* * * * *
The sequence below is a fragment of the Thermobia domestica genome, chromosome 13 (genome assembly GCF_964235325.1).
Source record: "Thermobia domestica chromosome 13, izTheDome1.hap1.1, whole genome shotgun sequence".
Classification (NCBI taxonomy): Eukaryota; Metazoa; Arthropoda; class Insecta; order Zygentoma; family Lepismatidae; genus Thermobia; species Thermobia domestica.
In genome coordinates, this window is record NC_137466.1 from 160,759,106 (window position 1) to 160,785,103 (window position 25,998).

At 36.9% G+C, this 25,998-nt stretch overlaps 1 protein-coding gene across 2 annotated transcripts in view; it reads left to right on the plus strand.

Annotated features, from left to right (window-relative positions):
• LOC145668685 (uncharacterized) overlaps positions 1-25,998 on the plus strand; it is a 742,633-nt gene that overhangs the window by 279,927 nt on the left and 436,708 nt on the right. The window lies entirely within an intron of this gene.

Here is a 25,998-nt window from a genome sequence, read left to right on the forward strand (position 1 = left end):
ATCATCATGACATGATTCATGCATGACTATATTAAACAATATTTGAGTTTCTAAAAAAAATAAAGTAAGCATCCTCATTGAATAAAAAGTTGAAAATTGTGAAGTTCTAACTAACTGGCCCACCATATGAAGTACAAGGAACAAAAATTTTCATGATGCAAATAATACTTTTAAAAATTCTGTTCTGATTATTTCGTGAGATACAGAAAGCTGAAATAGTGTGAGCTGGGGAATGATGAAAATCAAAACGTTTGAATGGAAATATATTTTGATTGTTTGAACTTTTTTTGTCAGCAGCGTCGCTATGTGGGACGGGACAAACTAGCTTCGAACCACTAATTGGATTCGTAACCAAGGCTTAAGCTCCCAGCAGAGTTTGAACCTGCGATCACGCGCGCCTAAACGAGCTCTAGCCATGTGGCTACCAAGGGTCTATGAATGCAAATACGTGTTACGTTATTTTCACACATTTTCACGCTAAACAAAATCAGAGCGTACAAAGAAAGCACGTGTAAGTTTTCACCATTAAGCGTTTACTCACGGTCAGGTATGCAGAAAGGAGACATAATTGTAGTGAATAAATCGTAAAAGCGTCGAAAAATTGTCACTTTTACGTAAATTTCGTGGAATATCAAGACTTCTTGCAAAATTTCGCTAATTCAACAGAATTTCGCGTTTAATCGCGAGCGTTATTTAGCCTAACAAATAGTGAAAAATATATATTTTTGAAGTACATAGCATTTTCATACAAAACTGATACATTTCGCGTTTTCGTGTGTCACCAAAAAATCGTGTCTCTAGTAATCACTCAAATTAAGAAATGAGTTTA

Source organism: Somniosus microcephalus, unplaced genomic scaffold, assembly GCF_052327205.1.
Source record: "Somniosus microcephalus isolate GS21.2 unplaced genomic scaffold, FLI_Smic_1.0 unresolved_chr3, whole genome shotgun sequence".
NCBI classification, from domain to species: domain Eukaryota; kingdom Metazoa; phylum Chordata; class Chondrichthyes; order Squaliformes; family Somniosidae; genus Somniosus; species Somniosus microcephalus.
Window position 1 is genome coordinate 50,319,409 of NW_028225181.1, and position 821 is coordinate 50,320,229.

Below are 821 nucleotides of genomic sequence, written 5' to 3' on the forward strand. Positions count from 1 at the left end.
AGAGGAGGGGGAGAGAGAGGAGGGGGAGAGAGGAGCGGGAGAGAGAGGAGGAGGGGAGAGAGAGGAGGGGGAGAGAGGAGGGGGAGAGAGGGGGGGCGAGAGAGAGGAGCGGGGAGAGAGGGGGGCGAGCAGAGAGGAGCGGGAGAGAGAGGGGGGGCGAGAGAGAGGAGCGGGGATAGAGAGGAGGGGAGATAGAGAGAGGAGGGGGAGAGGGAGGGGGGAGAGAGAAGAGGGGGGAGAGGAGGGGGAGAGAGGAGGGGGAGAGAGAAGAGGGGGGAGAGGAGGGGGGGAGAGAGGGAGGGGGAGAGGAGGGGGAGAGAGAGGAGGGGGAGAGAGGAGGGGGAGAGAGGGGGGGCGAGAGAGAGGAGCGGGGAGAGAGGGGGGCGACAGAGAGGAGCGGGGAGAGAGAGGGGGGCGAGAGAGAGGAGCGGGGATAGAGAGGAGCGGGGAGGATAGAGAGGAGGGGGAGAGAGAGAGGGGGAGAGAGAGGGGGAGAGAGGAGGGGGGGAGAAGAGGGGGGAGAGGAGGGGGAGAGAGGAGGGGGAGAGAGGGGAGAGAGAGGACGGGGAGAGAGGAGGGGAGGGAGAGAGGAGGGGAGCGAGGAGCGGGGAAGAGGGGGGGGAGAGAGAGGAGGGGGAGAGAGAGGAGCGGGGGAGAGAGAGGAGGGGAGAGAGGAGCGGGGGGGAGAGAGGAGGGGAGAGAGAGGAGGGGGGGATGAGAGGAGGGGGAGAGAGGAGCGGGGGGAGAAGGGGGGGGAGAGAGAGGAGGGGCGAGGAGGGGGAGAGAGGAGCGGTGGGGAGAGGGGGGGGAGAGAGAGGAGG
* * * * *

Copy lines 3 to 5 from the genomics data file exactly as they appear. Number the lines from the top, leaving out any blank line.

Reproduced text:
Classification (NCBI taxonomy): Eukaryota; Metazoa; Arthropoda; class Insecta; order Zygentoma; family Lepismatidae; genus Thermobia; species Thermobia domestica.
In genome coordinates, this window is record NC_137466.1 from 160,759,106 (window position 1) to 160,785,103 (window position 25,998).

At 36.9% G+C, this 25,998-nt stretch overlaps 1 protein-coding gene across 2 annotated transcripts in view; it reads left to right on the plus strand.